Sid:  I was taking a course, as I still do, at the New School for Social Research.  I was in about my fifteenth year at the New School.  All the courses have to do with history and civilization.  Part of the requirements of my course consisted, in addition to books, of reading English newspapers once a week.  I learned about the Beatles in Liverpool way back in 1962.  I watched their progress from Liverpool to London and decided they might be right for America.  Being a showman and promoter, I looked up, after great difficulty, their manager, Brian Epstein’s home phone number.  I called him at home in Liverpool, made a deal with him in that first call to bring the Beatles to America for the first time a year later.  They arrived February 12, 1964 {sic}.  The following year I brought them to Shea Stadium, and the year after to Shea Stadium again.  My contacts with them were not frequent, but the few times we were together were highly interesting, dramatic.  We got to know each other very well.  This was because we were on the verge of history, breaking the Beatles in America.  So we became particularly close, especially Brian Epstein and myself.

ATMP:  So you knew them fairly well, especially John Lennon.  How would you say he’s changed from the Beatles you brought to America in 1964 as opposed to the man who called you about the ad six months ago?

Sid:  I guess we all change. It’s been fifteen years since I first met them.  He’s a mature individual, a very serious individual.  He’s approaching middle age.  John’s not the kid I met at twenty-one or twenty-two.  I’m sure he has a different outlook on things now than he did then.  I don’t know him intimately.  I bump into him once in a while.  I’m with my children and he’s with his wife and child.  We talk, and it’s a warm embrace and good memories.  But we aren’t intimate, and I really don’t know what he’s thinking about, except that he’s into children, and so am I, and that all we talk about.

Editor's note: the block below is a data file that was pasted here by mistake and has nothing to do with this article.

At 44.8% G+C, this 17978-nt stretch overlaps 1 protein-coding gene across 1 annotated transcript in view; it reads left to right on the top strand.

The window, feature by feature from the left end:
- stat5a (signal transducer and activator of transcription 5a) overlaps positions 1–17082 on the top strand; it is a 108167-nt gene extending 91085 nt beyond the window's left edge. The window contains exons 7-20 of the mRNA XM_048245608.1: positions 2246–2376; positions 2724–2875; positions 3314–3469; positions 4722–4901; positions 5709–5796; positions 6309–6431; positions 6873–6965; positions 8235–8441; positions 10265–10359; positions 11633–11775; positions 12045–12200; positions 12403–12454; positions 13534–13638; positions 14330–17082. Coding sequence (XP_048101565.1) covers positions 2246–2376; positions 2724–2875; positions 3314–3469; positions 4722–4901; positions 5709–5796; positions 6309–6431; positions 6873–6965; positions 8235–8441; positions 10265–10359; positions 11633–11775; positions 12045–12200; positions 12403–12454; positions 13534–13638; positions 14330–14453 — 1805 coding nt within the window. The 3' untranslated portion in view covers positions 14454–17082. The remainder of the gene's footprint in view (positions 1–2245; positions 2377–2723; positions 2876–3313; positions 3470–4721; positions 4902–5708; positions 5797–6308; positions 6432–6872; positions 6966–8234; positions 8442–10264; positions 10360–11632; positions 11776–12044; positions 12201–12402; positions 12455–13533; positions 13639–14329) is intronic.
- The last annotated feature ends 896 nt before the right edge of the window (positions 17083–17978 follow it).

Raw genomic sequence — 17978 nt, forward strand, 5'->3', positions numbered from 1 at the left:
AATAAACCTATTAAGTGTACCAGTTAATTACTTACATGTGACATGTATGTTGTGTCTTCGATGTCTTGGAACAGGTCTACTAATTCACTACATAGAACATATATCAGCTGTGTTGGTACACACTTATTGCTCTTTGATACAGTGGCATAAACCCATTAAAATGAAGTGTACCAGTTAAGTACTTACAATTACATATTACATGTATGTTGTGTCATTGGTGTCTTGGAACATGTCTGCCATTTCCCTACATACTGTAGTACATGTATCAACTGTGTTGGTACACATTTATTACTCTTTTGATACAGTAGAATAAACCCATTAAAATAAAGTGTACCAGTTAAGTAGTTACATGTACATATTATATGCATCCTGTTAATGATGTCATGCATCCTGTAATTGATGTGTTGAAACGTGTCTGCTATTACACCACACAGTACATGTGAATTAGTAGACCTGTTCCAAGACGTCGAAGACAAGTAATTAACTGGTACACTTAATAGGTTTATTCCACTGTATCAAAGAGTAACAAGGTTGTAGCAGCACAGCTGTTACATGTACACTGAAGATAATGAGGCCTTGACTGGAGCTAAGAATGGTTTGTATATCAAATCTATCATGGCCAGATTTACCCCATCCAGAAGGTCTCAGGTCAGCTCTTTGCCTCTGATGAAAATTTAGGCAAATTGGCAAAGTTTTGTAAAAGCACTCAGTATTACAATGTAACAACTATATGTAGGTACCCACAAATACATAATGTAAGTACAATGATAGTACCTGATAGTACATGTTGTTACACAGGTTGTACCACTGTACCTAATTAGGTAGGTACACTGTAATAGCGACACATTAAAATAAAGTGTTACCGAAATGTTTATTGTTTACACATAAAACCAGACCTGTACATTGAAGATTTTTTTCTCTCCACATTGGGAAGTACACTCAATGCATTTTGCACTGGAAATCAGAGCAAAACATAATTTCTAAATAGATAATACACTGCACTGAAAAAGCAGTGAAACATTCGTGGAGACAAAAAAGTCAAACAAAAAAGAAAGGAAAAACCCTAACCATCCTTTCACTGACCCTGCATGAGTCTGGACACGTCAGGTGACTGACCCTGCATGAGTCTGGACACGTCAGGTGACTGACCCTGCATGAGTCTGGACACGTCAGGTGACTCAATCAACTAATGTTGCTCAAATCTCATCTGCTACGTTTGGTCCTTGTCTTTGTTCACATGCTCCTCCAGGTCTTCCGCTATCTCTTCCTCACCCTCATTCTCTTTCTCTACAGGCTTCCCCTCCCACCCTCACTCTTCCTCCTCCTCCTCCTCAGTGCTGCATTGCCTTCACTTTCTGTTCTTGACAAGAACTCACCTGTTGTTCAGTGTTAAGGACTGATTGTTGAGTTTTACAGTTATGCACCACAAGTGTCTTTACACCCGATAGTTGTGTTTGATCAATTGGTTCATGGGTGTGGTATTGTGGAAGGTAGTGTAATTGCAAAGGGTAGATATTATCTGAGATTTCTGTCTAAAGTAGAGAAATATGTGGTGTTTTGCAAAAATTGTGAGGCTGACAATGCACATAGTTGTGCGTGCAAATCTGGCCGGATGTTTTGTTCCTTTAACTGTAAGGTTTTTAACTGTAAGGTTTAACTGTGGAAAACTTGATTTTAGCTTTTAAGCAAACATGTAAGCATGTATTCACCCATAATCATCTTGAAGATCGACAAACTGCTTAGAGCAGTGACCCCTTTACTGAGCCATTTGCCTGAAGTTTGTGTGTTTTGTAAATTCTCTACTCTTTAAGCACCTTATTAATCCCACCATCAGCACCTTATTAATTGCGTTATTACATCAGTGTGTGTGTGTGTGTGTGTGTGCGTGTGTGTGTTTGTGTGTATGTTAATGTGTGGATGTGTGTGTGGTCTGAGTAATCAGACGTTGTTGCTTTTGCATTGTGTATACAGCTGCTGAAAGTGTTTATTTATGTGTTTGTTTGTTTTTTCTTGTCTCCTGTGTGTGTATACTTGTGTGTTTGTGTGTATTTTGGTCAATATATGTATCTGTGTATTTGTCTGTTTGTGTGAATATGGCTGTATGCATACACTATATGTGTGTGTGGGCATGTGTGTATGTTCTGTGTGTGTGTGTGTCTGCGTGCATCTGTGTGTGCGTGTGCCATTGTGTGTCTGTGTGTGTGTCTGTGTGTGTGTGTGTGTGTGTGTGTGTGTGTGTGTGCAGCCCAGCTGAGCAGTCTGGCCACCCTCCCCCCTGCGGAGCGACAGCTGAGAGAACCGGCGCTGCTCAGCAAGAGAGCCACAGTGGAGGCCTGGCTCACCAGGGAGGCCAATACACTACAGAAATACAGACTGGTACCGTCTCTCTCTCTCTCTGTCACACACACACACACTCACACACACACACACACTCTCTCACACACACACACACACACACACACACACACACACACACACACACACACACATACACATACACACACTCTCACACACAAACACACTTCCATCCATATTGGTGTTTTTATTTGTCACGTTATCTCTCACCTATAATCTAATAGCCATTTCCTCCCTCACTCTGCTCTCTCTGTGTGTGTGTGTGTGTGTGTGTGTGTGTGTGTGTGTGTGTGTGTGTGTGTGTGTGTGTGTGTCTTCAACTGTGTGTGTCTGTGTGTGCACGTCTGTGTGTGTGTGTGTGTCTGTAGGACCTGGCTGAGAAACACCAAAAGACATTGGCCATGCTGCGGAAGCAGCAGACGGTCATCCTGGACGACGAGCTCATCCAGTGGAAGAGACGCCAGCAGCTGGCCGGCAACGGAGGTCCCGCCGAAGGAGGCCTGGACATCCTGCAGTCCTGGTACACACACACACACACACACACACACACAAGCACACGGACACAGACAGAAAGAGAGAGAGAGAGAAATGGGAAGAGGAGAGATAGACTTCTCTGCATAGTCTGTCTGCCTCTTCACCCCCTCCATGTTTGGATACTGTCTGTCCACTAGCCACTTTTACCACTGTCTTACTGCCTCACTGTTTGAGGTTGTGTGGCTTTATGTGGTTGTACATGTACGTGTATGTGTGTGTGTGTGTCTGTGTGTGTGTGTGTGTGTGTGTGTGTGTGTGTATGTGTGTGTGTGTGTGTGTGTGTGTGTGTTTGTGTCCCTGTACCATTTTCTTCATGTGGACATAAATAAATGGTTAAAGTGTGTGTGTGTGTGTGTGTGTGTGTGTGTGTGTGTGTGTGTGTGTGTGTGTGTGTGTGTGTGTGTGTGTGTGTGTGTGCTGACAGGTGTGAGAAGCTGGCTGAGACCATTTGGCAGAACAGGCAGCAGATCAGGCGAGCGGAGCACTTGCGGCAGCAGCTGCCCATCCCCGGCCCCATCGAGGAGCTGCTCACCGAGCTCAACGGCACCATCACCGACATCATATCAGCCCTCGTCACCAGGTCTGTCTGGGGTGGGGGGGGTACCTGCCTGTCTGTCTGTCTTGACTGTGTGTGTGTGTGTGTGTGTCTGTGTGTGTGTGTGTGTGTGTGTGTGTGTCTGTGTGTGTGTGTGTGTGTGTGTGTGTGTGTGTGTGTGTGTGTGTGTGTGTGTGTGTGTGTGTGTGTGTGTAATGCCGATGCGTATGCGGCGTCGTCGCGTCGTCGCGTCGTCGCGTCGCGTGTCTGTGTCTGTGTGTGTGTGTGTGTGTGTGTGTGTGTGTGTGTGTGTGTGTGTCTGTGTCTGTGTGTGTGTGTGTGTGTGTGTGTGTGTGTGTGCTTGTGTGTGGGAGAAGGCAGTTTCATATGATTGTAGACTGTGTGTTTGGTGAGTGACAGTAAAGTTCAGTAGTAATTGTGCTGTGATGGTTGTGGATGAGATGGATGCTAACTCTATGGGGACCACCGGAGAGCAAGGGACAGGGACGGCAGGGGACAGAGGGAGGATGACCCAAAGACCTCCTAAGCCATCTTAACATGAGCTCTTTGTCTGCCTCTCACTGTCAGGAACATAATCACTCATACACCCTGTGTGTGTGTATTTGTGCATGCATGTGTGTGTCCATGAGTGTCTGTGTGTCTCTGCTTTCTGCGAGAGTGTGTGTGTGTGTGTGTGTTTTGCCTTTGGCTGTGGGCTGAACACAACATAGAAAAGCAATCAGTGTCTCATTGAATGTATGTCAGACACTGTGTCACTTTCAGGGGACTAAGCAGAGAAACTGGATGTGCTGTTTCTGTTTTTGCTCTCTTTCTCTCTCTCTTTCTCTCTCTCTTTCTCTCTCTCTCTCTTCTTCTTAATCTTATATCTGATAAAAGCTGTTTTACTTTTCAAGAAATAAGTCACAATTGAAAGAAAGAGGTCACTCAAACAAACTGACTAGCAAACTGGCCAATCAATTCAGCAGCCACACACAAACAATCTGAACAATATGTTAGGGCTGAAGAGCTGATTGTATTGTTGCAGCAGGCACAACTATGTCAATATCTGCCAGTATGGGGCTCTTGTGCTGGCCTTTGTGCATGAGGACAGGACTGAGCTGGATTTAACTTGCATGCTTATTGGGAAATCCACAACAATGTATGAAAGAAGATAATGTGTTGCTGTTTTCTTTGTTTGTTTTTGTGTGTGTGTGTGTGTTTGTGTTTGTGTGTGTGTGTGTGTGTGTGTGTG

ATMP:  Are you still promoting any groups now?

Sid:  Yes, I do.

ATMP:  so you haven’t been able to stop since then?

Sid:  No, I haven’t.

ATMP:  Obviously if the Beatles reunited it would be a huge financial success.  But do you think it would succeed musically and socially?  Do you think they’d put aside their differences and not embarrass themselves on stage?

Sid:  I don’t know whether it would succeed musically, because their voices have changed, and they haven’t played together.  They’ve also gone in different directions  musically.  But it would be successful historically, it also would be socially successful.  The fact that they’re together again and the world sees four guys who have had some deep differences forget about them for a day and do a thing for humanity.  They might teach the world a lesson; that people who’ve had deep differences can put them aside and band together to do something important.  Economically, it would be tremendously successful.  The whole world would tune in, the whole world who likes music and who likes the Beatles and thinks about the Beatles, especially the new world which never had a chance to see them will tune in.  they probably wouldn’t even play together.  John might recite poetry or introduce the others.  Since Paul is still actively playing and George and Ringo occasionally play, they might play together or do their own thing with their own friends.  But the whole world might tune in to see the four guys at the end of the program put their arms around each other and give whatever message they have to give, explaining why they are doing the benefit concert.

ATMP:  On final note for our American Beatle fans.  Under your plan would they play in the U.S. or some neutral spot, like Geneva?

Sid:  If it were my choice, but the ad doesn’t say I have to do the concert, it’s just that someone should do it.  But if the choice were mine, I would say America,  probably somewhere in the Middle East, and somewhere in Africa.  I would like to do three days and perform wherever people are in the most trouble.  It is in those areas that I would like to see the concerts done.


  1. Isn't the second photograph with Paul, Ringo and George with their photographer Harry Benson?(MarkZapp)

  2. Yes, I do believe so. If I'm not mistaken, that's Harry when he was visiting (and photographing) the band at the George V Hotel in Paris, January '64.

  3. That's definitely Harry Benson. No question about it. Not sure I've ever seen a photo of Sid with the Beatles in any year, let alone 1964.

  4. Sid was the part of the Beatle history that will forever be remembered -rip sir